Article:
Dylan Dreyer: I never knew I needed one so I never searched one out, but when you find a mentor it will change your life. We all have something we’re interested in, something we want to pursue. For me, that was meteorology.
I went through the necessary steps: Graduated Rutgers University with a B.S. in meteorology, moved away from home to work in a small market as a meteorologist in Erie, PA, moved to a medium-size market in Providence, RI, then BAM! When I was least expecting it, I met a meteorology legend: John Ghiorse. He built his reputation talking New Englanders through the Blizzard of ’77. I didn’t quite know who he was when I first met him because I grew up in New Jersey (and I wasn’t even alive in 1977), but he soon became the man who would shape me into the meteorologist I was to become.
I emulated his style because I saw myself in him. He was calm, kind, and smart; he gave people the weather information they needed and let them do what they wanted with that information. No hype, no buzzwords, just told it to them straight with all the knowledge he had in his arsenal. With that standard, he built up people’s trust in him.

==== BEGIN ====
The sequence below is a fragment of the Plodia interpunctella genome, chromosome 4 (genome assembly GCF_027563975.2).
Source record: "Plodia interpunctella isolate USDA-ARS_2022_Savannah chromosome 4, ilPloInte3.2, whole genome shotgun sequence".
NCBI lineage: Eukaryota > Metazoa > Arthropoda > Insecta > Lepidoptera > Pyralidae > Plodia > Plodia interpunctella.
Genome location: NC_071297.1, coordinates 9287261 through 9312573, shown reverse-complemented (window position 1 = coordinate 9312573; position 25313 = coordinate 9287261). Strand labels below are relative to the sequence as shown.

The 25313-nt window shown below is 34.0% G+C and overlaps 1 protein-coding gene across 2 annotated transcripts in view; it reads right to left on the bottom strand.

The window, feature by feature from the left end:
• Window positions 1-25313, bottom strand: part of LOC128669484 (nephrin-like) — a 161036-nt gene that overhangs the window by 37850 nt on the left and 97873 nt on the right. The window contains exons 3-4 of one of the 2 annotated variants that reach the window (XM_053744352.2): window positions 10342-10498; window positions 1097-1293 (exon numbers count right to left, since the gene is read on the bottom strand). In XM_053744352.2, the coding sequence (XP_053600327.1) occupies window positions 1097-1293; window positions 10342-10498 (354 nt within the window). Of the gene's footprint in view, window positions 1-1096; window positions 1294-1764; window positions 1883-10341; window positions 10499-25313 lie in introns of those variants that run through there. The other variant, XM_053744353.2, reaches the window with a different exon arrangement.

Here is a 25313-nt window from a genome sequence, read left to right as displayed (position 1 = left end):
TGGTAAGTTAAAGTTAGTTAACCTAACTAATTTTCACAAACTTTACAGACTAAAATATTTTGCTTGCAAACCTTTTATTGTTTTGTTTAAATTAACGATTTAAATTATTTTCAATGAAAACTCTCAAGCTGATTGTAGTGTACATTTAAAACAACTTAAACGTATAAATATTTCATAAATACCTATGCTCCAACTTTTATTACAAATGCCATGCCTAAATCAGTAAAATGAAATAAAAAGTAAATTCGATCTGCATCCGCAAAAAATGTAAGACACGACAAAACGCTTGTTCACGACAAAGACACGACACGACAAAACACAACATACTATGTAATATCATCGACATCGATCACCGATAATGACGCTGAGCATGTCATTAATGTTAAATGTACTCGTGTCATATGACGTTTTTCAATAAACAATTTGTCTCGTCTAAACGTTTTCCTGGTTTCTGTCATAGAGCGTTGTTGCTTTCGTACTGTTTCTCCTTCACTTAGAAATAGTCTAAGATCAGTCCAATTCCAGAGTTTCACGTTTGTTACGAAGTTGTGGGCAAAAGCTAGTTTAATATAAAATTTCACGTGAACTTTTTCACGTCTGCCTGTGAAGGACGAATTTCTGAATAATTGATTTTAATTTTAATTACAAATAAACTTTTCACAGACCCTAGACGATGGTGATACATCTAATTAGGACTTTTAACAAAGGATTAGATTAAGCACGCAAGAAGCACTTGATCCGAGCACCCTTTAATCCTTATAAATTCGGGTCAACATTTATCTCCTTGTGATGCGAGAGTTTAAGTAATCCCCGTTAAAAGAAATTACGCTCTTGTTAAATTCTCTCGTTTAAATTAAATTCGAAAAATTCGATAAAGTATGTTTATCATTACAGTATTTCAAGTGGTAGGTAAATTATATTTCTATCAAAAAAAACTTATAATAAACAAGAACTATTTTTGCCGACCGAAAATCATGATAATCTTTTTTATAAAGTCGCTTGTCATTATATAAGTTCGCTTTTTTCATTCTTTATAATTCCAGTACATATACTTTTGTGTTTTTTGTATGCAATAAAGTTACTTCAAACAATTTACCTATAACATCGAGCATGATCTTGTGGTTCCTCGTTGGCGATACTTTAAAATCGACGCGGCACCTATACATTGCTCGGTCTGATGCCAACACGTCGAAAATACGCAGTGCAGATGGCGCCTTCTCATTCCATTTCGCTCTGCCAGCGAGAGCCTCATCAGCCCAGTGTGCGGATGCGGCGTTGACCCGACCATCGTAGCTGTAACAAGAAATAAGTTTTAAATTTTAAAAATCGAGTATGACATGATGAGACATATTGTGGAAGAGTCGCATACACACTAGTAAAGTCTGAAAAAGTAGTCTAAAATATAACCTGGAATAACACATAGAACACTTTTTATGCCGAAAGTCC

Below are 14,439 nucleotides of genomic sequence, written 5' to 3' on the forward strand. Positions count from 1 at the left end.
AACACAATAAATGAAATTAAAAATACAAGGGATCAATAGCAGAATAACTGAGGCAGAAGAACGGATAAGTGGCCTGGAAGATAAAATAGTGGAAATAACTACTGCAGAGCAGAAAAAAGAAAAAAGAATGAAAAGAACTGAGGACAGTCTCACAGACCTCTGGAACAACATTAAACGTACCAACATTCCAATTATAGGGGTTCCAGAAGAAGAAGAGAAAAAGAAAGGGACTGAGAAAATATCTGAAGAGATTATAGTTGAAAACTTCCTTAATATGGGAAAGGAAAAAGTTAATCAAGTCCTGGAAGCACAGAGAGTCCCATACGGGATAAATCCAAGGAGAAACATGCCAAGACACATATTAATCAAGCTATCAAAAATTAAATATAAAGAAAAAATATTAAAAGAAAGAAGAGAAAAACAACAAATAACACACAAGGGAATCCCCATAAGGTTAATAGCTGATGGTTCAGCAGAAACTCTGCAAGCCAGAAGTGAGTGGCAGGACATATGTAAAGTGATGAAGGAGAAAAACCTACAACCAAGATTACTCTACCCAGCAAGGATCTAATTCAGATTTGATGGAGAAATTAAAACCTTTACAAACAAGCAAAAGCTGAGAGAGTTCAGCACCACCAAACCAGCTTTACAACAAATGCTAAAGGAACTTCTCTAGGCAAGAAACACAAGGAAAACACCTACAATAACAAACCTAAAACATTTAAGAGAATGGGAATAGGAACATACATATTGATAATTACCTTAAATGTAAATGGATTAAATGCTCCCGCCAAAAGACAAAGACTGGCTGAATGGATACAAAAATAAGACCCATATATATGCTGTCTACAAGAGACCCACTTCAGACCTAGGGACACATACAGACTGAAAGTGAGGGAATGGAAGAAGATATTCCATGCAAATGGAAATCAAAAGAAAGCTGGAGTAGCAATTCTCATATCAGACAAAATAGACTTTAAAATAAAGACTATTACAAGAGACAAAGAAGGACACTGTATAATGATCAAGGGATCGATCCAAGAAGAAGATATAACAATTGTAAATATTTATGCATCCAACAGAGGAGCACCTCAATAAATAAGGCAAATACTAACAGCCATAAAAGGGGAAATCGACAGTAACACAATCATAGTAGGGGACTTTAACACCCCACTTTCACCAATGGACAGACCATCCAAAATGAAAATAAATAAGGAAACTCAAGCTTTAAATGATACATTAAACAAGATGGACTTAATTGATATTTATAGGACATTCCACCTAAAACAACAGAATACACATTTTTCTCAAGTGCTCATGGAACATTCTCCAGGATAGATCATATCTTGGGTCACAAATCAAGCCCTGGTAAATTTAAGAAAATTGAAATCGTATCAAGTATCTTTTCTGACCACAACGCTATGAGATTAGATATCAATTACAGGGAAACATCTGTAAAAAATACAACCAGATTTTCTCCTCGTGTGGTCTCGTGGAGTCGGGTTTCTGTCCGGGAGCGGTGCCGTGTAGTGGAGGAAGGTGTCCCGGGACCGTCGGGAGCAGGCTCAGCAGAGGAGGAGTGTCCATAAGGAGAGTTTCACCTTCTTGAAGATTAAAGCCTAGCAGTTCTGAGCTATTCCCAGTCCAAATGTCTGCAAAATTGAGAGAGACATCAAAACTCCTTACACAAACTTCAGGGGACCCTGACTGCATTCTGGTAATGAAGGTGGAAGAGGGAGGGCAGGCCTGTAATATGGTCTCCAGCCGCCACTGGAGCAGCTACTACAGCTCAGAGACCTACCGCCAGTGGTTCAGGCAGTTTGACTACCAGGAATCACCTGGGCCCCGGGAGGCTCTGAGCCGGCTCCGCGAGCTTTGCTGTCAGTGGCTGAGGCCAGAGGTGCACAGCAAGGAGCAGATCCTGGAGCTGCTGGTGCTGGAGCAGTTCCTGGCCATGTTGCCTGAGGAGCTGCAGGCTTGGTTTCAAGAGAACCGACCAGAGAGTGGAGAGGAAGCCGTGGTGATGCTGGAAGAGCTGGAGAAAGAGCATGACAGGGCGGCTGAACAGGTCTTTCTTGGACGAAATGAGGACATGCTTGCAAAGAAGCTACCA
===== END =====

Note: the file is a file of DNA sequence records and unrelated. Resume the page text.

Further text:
For me, he took me under his wing and shared everything he knew about weather and secrets to forecasting New England weather specifically. He invited me to spend holidays with his family, as I was living in Rhode Island on my own. He made me laugh and became my great friend. A mentor and friend is the best combination and at the time, I don’t even think he knew I considered him my mentor.
My advice for finding the ideal mentor is to find someone you want to be like. You won’t become them exactly, but it will help you take the actions necessary to get where you want in your particular life’s path. Be a sponge and soak up any ounce of advice that person is willing to provide. It doesn’t have to be much… little bits here and there that will help you through the hurdles.
A mentor should be a sounding board to vent frustrations and share accomplishments. A true mentor will guide you through the best and worst of times because that person has been through what you’re going through. And in the end, you’ll appreciate what that mentor has taught you, whether he or she (or you!) knows it or not.
I’m so grateful for John and how he played a role in my career. I’m not sure he’s even aware of how much impact he has had on me. I’ve had a lot of luck to get to where I am as the meteorologist for NBC News’ “Weekend Today,” but I also know my hard work ethic, being true to myself, being kind to those around me, and listening to advice from someone in the know had a lot to do with it too.